The possibility to exchange files is an absolute necessity when developing software. There are many ways to do it of which version control systems are probably the most helpful.
A couple of ways to exchange files:
* Send them through e-mail: works, but you end up with a big mess of e-mails and attachment of different versions of files. It’s not very friendly to you as a user. Also, only the people who you send the file have access to it.
* FTP: set up an FTP account somewhere and let everybody store his/her files there: works, but older versions of files disappear if you’re not making backups.
* Forum attachments: some forum systems have the ability to attach files to messages. This has the same disadvantages as e-mail, but the advantage is that everybody (that can access the forum) has access to it.
* Version control systems: the option I want to talk about today.
Version control systems are not used nearly enough. They’re not only useful in big-ass million-people projects, but even if you’re working on something alone. How often has it happened to you that you removed a piece of code and saved it, only to remember that you needed that piece of code for another purpose. If you use a version control system it’s easy to retrieve an older version of the file with the removed code still in.
Within interregional projects, version control systems are not only useful for versioning purposes, but also for distribution purposes. But before I get into that, I’ll first explain how a normal client-server version control system works. Let’s start with a picture:
In the middle is the server. A version control server can serve multiple so-called repositories. A repository is just a tree of directories and files. Usually you use one repository per project, but there are reasons to use more. In each repository all the current versions of files are stored, but also previous versions, so you can always request an older version.
Clients have a copy of a repository stored locally. This copy can be obtained with a so-called check-out. A check-out is an initial download of all directories and files to your local disk. After that you can keep your repository copy up-to-date with the update command. It’s important to realize that this is a local copy, you’re not editting files directly at the version control system.
Once you got a copy of the repository you can then edit the files, add new ones ore remove some. When you’re done, or you think it’s a good idea to store the changes in a safe place, you synchronize the changes you made with the version control server. This is called a check-in (or commit). The version-control client can see what files have changed and will submit new revisions of those files to the server.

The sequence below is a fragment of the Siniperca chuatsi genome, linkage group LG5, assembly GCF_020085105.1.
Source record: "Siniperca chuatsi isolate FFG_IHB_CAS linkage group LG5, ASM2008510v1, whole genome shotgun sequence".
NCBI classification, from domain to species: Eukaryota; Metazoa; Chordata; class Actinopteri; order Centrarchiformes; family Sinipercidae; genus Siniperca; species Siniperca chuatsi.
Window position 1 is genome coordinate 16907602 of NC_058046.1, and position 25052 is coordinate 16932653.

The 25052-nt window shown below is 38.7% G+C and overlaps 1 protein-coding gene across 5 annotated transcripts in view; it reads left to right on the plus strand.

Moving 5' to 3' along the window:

When multiple people are working on the same file, problems can occur. If you’re working with text files, many of those problems can be fixed automatically. For example if person A is working on a subroutine and person B is working on another subroutine in the same file, and both check-in their changes, these changes can often be merged. If the changes don’t conflict, they can be both applied. Note however, that this, in the systems I know, only works on text files. It doesn’t work on images, UML diagrams or Word documents.
Now, for which files should version control be used and for which shouldn’t it be used? Personally I’m in favour of using it for all kinds of files, both source code and (Word) documents. People argue that, because Word documents can’t be merged, it’s not very useful, but I beg to differ. Indeed, Word documents can’t be merged so you have to figure out a mechanism to prevent two people working on it at the same time, but it still has many advantages:
* Version control: that’s why we were considering this in the first place, wan’t it? Old versions of documents should still be retrievable, even if you can see the differences between the version in an as pretty fashion as with text files.
* It’s a convenient way for the distribution of files. Version control systems are easier to use than e-mail, forum attachments or FTP.
The best way to prevent two persons working on a document simultaneously, I’ve seen yet, is just to have a “What are you working on?” topic on your forum. If someone’s going to work on a document, let him or her, post a message stating the status of this work. When you want to edit a document you first check if somebody else is not already working on it. It’s not ideal, but it works.
*Software to use*
OK, you decided to use version control. Great choice! Now you still need software to accomplish this. Personally, and I’m not at all alone in this, I’m very fond of “Subversion”:http://subversion.tigris.org. Subversion is a successor to the well-known CVS(Concurrent Versioning System) with some issues fixed. There are both servers and clients available for most platforms. For Windows there’s a very easy-to-use client, called “TortoiseSVN”:http://tortoisesvn.tigris.org, that integrates nicely into Windows Explorer.